Language charter is ‘medieval’

An Opposition MP has attacked plans to promote regional languages like Breton and Corsican

24 January 2014

PLANS to promote the use of regional languages like Breton are a “return to the Middle Ages” says an UMP party MP.

MP for Yvelines (Ile-de-France) Henri Guaino called the plans “a return to the principalities and feudal systems of the Middle Ages” in a speech in the National Assembly.

Having a “centralising and unifying state” had been essential to the construction of France, he said, denouncing the plans as being backed by “European pressure groups with ethnicist ideas”.

Applauded by a handful of MPs from his own party, his comments aroused anger from opposition benches filled largely with Breton and Corsican MPs.

Socialist François Pupponi said: “Our First Word War soldiers died at Verdun speaking two languages, but that didn’t stop them dying for France.”

The Socialists are proposing a law that would finally ratify a Council of Europe charter on regional and minority languages which most countries put into their national laws years ago but which has been held up in France partly because the constitution says the Republic’s language is French.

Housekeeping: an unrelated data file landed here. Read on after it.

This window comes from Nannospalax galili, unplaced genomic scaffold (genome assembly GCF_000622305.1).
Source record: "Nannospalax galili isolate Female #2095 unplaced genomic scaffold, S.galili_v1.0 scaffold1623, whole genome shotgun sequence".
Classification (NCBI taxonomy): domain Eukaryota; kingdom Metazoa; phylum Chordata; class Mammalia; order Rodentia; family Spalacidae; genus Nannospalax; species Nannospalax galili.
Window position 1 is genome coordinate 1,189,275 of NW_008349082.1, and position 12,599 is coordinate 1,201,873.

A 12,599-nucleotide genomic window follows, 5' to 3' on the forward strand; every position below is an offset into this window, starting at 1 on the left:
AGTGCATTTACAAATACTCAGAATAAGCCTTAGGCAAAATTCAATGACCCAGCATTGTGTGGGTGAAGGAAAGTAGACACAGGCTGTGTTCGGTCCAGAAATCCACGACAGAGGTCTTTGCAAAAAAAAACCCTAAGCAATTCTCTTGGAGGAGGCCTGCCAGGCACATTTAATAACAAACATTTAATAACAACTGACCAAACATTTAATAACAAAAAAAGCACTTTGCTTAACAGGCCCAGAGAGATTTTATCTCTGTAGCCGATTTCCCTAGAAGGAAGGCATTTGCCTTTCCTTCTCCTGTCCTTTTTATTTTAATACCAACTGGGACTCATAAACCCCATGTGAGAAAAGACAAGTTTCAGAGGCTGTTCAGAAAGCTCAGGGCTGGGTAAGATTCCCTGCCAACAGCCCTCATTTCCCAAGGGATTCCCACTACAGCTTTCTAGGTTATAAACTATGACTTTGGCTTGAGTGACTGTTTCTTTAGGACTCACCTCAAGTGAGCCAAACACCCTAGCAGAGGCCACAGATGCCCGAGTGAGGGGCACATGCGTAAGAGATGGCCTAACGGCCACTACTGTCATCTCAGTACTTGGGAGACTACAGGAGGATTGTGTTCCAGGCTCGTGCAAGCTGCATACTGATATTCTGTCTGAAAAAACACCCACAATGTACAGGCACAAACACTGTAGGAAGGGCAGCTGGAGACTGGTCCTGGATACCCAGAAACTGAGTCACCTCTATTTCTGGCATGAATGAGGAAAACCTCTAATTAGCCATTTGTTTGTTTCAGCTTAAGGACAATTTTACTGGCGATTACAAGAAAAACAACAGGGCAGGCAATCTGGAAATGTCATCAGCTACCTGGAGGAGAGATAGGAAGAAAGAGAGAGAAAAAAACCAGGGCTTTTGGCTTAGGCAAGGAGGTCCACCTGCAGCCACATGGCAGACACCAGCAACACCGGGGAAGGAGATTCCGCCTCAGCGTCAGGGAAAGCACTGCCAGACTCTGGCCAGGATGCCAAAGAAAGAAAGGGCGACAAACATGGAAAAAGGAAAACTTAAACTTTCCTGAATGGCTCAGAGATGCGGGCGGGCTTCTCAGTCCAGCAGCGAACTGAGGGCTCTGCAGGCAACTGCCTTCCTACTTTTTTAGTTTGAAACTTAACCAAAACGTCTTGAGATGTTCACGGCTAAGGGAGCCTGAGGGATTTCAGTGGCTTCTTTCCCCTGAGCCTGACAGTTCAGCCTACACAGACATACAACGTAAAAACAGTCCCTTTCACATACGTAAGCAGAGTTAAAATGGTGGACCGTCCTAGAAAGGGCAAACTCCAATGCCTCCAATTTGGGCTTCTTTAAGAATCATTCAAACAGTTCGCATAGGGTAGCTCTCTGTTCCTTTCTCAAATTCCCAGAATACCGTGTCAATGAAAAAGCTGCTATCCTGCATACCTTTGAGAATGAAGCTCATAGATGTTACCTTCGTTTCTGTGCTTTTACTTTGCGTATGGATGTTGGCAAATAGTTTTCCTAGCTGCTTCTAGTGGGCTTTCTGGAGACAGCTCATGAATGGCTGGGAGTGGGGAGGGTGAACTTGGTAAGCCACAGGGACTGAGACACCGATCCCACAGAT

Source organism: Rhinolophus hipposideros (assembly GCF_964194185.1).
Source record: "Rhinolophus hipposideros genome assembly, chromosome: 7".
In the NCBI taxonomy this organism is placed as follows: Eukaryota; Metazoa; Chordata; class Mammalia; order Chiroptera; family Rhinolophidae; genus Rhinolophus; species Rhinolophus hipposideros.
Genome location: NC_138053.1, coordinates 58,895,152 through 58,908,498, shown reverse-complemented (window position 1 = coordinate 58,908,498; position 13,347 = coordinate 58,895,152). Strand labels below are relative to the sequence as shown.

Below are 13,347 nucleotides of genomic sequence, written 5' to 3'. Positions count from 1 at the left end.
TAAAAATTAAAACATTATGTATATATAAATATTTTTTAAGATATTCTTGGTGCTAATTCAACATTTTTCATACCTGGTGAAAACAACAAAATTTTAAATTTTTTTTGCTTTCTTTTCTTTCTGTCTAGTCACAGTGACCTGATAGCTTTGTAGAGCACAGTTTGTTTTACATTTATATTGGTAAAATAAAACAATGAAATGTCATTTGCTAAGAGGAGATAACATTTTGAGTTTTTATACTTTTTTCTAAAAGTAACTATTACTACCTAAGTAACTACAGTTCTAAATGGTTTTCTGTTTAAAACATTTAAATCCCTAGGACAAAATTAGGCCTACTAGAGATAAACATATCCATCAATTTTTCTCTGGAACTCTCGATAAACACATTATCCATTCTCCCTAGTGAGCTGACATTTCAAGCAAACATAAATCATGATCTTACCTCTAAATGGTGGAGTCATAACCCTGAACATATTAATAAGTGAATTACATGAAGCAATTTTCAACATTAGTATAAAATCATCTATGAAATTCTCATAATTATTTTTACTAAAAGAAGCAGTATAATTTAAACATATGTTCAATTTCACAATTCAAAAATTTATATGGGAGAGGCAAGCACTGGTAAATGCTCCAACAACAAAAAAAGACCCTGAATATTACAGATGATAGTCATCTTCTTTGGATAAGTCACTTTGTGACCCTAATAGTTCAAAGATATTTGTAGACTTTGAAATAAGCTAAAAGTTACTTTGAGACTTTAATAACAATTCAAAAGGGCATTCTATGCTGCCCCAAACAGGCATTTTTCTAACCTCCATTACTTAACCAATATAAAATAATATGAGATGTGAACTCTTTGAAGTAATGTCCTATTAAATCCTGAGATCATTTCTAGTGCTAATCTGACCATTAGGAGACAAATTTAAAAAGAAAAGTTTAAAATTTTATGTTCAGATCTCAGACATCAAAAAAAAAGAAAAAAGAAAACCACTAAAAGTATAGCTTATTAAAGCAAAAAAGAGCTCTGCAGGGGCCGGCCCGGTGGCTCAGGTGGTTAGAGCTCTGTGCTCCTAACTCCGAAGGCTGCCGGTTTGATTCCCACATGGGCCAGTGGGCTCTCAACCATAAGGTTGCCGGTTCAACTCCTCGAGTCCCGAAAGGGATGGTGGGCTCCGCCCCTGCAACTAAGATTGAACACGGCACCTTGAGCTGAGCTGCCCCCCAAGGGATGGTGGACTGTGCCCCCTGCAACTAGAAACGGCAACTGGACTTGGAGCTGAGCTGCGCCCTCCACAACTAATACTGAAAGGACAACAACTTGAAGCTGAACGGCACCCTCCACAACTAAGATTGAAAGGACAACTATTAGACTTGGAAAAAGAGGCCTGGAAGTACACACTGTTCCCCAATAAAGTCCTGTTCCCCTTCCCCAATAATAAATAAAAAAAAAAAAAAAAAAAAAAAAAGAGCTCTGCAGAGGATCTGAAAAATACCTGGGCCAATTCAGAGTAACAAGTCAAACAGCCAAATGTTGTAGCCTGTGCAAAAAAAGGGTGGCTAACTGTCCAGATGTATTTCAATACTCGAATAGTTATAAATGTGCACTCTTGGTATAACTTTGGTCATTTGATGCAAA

An addition to the constitution in 2008 to the effect that the regional languages were part of the heritage of France, helped pave the way to ratifying the charter, which would involve promotion of initiatives like teaching in the languages and double-language road signs.

Culture Minister Aurélie Filipetti said: “You don’t have a monopoly on France, Mr Guaino. You seem to think that regional people are not part of our history, but diversity is a part of our national history.”

Photo: Breton dancing, by XIIIfromTOKYO

Resident or second-home owner in France?
Benefit from our daily digest of headlines and how-to's to help you make the most of life in France
By joining the newsletter, you agree to our Terms & Conditions and Privacy Policy
See more popular articles
The Connexion Help Guides
Brexit and Beyond for Britons in France*
Featured Help Guide
What the Brexit deal means for UK residents of France, second homeowners and visitors in 2021 and after
Get news, views and information from France